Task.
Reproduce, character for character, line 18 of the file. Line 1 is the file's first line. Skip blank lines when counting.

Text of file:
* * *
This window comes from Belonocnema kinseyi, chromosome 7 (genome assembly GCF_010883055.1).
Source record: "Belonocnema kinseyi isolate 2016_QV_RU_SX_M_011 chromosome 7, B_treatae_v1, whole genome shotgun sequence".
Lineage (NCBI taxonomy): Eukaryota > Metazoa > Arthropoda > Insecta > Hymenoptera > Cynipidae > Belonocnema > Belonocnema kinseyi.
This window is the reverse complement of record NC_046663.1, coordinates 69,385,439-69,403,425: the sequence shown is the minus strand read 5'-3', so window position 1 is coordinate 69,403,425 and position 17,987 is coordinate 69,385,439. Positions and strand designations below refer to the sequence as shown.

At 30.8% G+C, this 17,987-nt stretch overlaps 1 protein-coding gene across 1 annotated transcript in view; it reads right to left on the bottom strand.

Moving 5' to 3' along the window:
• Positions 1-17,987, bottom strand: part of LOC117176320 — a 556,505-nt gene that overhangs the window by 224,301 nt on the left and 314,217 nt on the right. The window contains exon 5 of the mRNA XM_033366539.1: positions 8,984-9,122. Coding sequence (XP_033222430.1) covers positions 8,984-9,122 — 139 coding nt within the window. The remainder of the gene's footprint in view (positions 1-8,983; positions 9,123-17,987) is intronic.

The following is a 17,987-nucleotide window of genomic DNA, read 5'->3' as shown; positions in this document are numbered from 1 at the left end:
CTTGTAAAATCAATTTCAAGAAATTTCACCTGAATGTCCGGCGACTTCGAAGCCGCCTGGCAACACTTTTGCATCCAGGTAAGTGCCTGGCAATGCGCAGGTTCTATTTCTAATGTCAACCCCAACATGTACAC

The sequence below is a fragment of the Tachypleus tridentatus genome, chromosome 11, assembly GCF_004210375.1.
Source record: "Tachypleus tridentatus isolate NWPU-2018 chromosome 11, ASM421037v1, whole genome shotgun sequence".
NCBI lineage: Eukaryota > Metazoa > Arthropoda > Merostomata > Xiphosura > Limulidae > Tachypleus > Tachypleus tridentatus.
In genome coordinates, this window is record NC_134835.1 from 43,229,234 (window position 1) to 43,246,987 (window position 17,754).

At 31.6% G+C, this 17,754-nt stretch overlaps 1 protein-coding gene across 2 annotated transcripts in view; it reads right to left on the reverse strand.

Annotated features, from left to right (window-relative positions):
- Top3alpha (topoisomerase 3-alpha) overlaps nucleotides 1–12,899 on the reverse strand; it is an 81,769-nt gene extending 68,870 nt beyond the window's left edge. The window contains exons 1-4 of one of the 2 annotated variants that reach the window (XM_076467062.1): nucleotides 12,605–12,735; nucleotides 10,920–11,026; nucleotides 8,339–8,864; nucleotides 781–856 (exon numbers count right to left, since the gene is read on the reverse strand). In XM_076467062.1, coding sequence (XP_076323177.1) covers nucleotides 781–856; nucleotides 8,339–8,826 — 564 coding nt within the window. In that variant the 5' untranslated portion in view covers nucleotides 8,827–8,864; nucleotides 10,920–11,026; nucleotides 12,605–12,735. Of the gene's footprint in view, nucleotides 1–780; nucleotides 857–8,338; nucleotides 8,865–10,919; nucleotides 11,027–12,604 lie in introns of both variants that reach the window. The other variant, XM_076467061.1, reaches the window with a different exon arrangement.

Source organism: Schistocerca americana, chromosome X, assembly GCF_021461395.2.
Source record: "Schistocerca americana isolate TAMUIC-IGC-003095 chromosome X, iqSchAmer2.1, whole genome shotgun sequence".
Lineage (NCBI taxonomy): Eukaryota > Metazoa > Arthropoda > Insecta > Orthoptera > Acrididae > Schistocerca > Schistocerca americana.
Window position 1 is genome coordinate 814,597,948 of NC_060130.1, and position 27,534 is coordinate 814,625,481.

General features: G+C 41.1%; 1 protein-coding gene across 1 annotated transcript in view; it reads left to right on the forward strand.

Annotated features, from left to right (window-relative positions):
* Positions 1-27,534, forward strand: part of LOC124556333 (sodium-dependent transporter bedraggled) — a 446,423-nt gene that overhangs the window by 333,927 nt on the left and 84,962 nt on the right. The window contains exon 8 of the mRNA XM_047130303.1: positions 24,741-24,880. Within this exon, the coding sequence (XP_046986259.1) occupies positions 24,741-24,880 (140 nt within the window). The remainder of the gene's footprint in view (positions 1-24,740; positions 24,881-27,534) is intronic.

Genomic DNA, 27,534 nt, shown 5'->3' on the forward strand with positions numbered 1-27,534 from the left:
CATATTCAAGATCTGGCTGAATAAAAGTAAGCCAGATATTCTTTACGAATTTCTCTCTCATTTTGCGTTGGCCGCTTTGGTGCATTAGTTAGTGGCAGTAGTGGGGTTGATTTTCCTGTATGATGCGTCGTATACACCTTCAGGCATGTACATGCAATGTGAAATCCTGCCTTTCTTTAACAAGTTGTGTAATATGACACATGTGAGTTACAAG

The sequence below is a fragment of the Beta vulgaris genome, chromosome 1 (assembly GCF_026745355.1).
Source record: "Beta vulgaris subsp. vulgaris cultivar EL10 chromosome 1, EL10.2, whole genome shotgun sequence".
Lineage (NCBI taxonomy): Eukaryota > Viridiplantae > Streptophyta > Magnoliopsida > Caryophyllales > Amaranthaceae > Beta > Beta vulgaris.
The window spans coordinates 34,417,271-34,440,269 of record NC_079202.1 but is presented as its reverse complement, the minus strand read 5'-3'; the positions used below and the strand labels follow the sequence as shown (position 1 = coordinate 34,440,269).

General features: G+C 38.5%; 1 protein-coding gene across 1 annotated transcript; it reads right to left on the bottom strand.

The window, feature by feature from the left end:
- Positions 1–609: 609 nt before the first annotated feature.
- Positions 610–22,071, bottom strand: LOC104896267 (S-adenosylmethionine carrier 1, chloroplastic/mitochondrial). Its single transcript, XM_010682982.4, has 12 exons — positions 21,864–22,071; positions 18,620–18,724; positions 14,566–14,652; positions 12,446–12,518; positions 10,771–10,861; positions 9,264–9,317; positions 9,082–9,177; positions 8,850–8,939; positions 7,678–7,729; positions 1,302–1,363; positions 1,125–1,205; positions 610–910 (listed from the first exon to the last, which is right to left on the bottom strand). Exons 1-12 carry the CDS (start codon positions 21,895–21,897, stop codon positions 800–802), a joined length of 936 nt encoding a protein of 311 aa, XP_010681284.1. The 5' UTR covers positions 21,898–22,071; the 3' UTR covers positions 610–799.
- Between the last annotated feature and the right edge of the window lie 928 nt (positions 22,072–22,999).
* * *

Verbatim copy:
Source record: "Schistocerca americana isolate TAMUIC-IGC-003095 chromosome X, iqSchAmer2.1, whole genome shotgun sequence".